In December 2019, Dutton announced that airport security measures were to be increased to detect, deter and respond to potential threats to aviation safety. Measures include greater use of canines and the deployment of extra protective services personnel armed with MK18 short-barreled rifles. Dutton appeared in a video alongside police personnel to announce the policy, sparking criticism of the potential use of police for political purposes.
In March 2019, the Australian Federal Police Association had claimed that the AFP should be removed from the Department of Home Affairs to preserve its integrity and its ability to carry out investigations without government influence. Association president Angela Smith described it as "an embarrassing situation... We look the least independent police force in Australia, surely the other police forces are laughing at us."
On 21 August 2018, Prime Minister Malcolm Turnbull called a snap ballot of the leadership of the Liberal Party following several days of feverish leadership speculation, of which Dutton was at the centre. Dutton responded to Turnbull's ballot call by formally challenging for the leadership of the party and won 35 of 83 votes available, 7 short of a majority. Dutton then resigned from the Ministry despite being offered by Turnbull to retain his position of Minister for Home Affairs, and the media speculated that Dutton and his conservative backers in the party were likely to challenge for the leadership again in the near future. Three days later, Dutton called for another leadership spill, and Malcolm Turnbull tendered his resignation to the Governor-General. Dutton was defeated by Treasurer and Acting Home Affairs Minister Scott Morrison by 45 votes to 40.
Doubts surrounding Dutton's eligibility to be elected to parliament emerged on the grounds of section 44(v) of the Australian Constitution, as the family trust owned by Dutton operated a child care centre that received over $5.6 million in funding from the Commonwealth Government, in a situation similar to Bob Day's case. Although Dutton had received legal advice stating that he was not in breach of section 44(v), Labor had received contrary advice; at Turnbull's request, the Attorney-General referred the matter to the Solicitor-General. On 23 August, Labor attempted to move a motion to refer Dutton's eligibility as an MP to the High Court, in a similar manner to referrals made during the recent parliamentary citizenship crisis. The motion failed by 69 votes to 68. On 24 August, the Solicitor-General advised that in terms of section 44(v) Dutton was "not incapable" of sitting as an MP, although he added that he had been provided with limited factual information and that, owing to differences of judicial opinion in earlier decisions of the High Court on section 44(v), Dutton's legal position could not be entirely clear without a referral to the High Court. Dutton was reappointed to his former Home Affairs portfolio by Scott Morrison in the Morrison Ministry; however, responsibility for Immigration was stripped from the role and was assigned to David Coleman.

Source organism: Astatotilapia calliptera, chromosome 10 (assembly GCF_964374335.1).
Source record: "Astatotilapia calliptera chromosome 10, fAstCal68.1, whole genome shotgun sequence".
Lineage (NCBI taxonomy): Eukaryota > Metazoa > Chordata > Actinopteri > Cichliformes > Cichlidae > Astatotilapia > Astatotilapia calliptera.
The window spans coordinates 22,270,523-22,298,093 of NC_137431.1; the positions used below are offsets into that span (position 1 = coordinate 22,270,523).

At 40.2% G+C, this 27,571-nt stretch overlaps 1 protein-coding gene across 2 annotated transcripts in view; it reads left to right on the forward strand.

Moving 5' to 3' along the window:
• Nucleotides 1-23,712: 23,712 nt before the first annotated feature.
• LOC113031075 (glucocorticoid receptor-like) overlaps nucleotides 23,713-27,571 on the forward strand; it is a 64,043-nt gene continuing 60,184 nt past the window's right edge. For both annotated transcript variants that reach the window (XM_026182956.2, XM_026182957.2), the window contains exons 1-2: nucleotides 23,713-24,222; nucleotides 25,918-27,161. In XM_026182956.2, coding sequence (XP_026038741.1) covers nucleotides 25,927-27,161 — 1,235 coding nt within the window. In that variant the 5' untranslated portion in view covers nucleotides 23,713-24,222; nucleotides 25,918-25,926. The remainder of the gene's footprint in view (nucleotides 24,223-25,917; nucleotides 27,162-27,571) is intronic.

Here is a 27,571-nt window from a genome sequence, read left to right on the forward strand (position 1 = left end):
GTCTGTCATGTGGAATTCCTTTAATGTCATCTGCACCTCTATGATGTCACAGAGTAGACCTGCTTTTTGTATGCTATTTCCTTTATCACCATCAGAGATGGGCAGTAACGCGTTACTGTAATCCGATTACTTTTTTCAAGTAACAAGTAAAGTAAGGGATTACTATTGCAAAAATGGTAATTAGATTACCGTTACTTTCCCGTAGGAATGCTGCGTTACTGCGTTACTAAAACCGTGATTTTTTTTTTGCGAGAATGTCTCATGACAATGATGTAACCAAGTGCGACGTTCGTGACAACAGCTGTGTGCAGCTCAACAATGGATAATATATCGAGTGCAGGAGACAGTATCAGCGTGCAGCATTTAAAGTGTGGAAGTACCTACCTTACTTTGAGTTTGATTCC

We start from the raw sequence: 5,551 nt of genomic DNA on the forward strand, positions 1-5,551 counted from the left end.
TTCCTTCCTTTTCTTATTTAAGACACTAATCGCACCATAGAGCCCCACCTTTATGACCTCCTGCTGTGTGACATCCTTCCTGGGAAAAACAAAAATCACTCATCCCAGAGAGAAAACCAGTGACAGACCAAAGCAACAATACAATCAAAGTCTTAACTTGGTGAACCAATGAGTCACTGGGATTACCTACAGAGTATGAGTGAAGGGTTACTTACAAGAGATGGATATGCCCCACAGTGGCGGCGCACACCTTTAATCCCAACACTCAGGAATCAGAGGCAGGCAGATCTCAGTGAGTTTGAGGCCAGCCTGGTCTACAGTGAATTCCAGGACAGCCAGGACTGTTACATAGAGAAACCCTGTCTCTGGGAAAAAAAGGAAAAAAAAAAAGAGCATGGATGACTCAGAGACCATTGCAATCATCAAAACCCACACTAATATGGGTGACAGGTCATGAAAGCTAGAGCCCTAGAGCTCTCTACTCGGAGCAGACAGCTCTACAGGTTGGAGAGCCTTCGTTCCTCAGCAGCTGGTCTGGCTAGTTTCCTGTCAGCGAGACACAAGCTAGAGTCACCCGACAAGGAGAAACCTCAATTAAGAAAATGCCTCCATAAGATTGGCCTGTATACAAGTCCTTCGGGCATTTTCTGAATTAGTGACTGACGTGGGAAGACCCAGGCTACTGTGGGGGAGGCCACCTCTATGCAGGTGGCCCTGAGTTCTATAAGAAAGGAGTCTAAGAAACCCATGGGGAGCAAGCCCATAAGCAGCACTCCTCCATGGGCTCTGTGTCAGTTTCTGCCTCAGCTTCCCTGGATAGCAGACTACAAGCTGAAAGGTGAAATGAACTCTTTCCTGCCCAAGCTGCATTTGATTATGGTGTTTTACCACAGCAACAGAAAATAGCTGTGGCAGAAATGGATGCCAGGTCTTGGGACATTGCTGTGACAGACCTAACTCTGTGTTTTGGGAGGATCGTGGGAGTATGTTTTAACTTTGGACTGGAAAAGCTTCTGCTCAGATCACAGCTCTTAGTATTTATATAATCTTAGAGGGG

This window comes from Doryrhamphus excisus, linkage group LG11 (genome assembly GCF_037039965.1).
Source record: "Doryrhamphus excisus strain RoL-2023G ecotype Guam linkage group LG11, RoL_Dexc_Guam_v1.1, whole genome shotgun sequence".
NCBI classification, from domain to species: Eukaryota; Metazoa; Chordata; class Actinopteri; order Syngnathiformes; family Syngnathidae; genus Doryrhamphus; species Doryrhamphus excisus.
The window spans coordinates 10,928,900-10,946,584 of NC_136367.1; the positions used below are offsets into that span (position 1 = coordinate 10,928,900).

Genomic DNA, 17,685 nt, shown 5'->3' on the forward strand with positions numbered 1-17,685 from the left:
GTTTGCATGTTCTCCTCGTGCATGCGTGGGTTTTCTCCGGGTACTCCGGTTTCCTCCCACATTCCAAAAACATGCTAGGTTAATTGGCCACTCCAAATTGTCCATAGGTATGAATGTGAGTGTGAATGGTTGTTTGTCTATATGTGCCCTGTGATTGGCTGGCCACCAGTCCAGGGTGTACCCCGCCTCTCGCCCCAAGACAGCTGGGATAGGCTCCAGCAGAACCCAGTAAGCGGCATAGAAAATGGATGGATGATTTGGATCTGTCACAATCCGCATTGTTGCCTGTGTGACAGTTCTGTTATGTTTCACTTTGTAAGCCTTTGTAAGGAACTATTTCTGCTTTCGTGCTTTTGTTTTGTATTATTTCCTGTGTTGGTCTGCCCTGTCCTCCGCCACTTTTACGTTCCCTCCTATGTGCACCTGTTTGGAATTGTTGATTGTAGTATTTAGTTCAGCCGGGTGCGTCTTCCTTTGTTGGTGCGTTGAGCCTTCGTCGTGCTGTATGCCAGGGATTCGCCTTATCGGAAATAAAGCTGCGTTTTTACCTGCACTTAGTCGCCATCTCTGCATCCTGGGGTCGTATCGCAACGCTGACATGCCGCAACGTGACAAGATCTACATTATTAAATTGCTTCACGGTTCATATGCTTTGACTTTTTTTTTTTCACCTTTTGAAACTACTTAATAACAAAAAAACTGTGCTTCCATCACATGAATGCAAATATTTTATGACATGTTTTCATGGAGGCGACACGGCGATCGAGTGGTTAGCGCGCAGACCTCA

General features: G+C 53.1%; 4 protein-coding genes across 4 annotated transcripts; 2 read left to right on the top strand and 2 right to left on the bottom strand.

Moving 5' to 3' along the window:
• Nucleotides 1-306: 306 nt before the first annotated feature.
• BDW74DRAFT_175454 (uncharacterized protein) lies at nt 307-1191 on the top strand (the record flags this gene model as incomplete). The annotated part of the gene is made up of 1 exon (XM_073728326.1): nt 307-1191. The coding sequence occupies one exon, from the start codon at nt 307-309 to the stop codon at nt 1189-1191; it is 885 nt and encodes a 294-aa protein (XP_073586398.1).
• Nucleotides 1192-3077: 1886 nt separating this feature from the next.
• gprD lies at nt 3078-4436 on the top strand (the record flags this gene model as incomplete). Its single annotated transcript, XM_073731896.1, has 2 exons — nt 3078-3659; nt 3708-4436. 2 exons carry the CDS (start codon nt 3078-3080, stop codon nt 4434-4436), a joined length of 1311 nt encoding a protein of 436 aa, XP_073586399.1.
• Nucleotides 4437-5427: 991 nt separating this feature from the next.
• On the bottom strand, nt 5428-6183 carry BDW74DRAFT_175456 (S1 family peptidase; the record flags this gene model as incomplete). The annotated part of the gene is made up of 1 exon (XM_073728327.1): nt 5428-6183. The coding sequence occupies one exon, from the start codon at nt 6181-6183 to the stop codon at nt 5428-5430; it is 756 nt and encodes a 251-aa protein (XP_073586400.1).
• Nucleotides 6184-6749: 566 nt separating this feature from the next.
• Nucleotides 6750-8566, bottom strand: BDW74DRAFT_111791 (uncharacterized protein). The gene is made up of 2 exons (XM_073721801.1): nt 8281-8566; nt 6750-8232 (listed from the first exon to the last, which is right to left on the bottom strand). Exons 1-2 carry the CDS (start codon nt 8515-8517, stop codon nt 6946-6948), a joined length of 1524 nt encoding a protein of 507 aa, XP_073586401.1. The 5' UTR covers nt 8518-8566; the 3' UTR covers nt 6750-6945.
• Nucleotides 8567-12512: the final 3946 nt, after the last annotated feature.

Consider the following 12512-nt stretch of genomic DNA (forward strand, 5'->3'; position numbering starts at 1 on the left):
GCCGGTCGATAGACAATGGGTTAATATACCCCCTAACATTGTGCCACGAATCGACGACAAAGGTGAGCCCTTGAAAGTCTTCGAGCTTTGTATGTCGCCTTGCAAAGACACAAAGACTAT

2019 federal election
Dutton was re-elected at the 2019 federal election. The political think tank GetUp! identified Dutton as "Australia's most unwanted hard-right politician" after surveying more than "30,000 members". GetUp! mounted a campaign in an attempt to defeat Dutton in Dickson. In response, Dutton said GetUp! was, "deceptive", "undemocratic" and "unrepresentative" and that he would back "parliamentary processes to bring the activist group to heel." GetUp! has defended the effectiveness of its campaigning in Dutton's electorate.
Minister for Defence (2021–22)